UK markets closed
  • FTSE 100

    7,208.81
    +188.36 (+2.68%)
     
  • FTSE 250

    19,123.71
    +430.73 (+2.30%)
     
  • AIM

    896.27
    +10.41 (+1.18%)
     
  • GBP/EUR

    1.1618
    -0.0028 (-0.24%)
     
  • GBP/USD

    1.2270
    +0.0009 (+0.07%)
     
  • BTC-GBP

    17,509.06
    +107.25 (+0.62%)
     
  • CMC Crypto 200

    462.12
    +8.22 (+1.81%)
     
  • S&P 500

    3,911.74
    +116.01 (+3.06%)
     
  • DOW

    31,500.68
    +823.32 (+2.68%)
     
  • CRUDE OIL

    107.06
    +2.79 (+2.68%)
     
  • GOLD FUTURES

    1,828.10
    -1.70 (-0.09%)
     
  • NIKKEI 225

    26,491.97
    +320.72 (+1.23%)
     
  • HANG SENG

    21,719.06
    +445.19 (+2.09%)
     
  • DAX

    13,118.13
    +205.54 (+1.59%)
     
  • CAC 40

    6,073.35
    +190.02 (+3.23%)
     

Space factory will make materials that are ‘impossible to produce on Earth’ is about to launch

·2-min read
 (Unsplash)
(Unsplash)

A prototype space factory that can produce materials that cannot be made on Earth will be launched from the UK later this summer.

Space Forge, a Welsh startup, will make more efficient semiconductors and stronger, lighter alloys. These materials, which could apparently be in widespread use within the decade, will be produced once the satellite has launched from Spaceport Cornwall in September..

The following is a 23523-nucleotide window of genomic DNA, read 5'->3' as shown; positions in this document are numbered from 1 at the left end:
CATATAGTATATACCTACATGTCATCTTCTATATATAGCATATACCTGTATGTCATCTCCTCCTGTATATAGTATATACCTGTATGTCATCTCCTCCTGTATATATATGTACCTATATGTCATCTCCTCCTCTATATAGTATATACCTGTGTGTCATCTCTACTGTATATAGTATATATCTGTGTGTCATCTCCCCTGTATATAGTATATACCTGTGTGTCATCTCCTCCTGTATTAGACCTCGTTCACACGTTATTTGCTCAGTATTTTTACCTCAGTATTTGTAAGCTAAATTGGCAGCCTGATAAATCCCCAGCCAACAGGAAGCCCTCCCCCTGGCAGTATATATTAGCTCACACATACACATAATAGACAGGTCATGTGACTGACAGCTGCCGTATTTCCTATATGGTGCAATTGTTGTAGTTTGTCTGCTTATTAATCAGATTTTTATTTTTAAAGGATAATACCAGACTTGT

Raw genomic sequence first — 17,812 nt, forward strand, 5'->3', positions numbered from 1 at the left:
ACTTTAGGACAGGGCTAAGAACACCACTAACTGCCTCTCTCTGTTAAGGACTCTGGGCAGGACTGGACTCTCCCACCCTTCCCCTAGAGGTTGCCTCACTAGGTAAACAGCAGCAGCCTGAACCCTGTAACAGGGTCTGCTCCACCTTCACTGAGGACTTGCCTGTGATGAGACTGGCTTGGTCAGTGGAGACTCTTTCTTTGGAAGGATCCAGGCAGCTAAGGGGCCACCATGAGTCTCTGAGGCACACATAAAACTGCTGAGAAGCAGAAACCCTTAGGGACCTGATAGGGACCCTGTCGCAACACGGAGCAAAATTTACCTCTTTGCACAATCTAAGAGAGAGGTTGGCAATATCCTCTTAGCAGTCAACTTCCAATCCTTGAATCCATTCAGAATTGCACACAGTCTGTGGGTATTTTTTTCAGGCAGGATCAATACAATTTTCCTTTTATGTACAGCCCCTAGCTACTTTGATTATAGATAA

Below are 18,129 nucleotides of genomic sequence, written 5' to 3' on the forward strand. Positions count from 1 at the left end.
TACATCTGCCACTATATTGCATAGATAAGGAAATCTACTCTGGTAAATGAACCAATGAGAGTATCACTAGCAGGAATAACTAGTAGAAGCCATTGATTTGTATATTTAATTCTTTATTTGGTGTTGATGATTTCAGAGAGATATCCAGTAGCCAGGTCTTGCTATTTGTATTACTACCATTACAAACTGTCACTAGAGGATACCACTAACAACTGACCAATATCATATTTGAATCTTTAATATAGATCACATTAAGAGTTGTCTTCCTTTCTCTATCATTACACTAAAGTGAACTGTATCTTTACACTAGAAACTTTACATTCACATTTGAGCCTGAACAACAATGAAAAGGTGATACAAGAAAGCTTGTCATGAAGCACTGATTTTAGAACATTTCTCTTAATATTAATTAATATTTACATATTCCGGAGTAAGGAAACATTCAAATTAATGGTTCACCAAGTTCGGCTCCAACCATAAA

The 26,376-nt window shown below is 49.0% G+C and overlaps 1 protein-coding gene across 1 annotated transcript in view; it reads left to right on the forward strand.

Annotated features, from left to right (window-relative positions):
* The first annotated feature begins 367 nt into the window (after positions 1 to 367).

It comes as satellite technology has become cheaper ove time. "The price of launch has come down massively. Typically it used to cost $20,000 (£16,500) per kilogram. These days you can get as low as $1,000 (£830)”, Andrew Bacon, a co-founder of Space Forge, told Sky News.

"There are materials out there worth way more. Nickel-based alloys used in aircraft turbines can cost $100,000 a kg. So the economics (of space manufacturing) start to work because the price of launch has come down so much."

While other companies have developed small quantities of material in space and returned it to Earth, this will be the first to develop the products on a commercial scale.

Space Forge will be partnering with Virgin Orbit for the launch of its ForgeStar, to use microgravity to manufacturer the materials. Virgin Orbit will provide a LauncherOne rocket for the first launch of the ForgeStar platform.

"We always say that Earth is a pretty bad place to make things," Josh Western, founder of the company, told Wales Online. "Its dense atmosphere, consistent temperatures and, of course, gravity weighing us down means that we’re always fighting against the natural environment. In space that’s not a problem."

Mr Bacon continued: “Say you’re making an aluminium alloy. On Earth if you’re mixing the metals together they will separate into two layers with the heavy lead below and the aluminium at the top. But in microgravity you don’t have that problem and you can actually mix them together properly.

"There’s also no contamination from the air – no oxygen leaking to create an oxide. The unique conditions make space a far better place for making things than here on Earth."

Our goal is to create a safe and engaging place for users to connect over interests and passions. In order to improve our community experience, we are temporarily suspending article commenting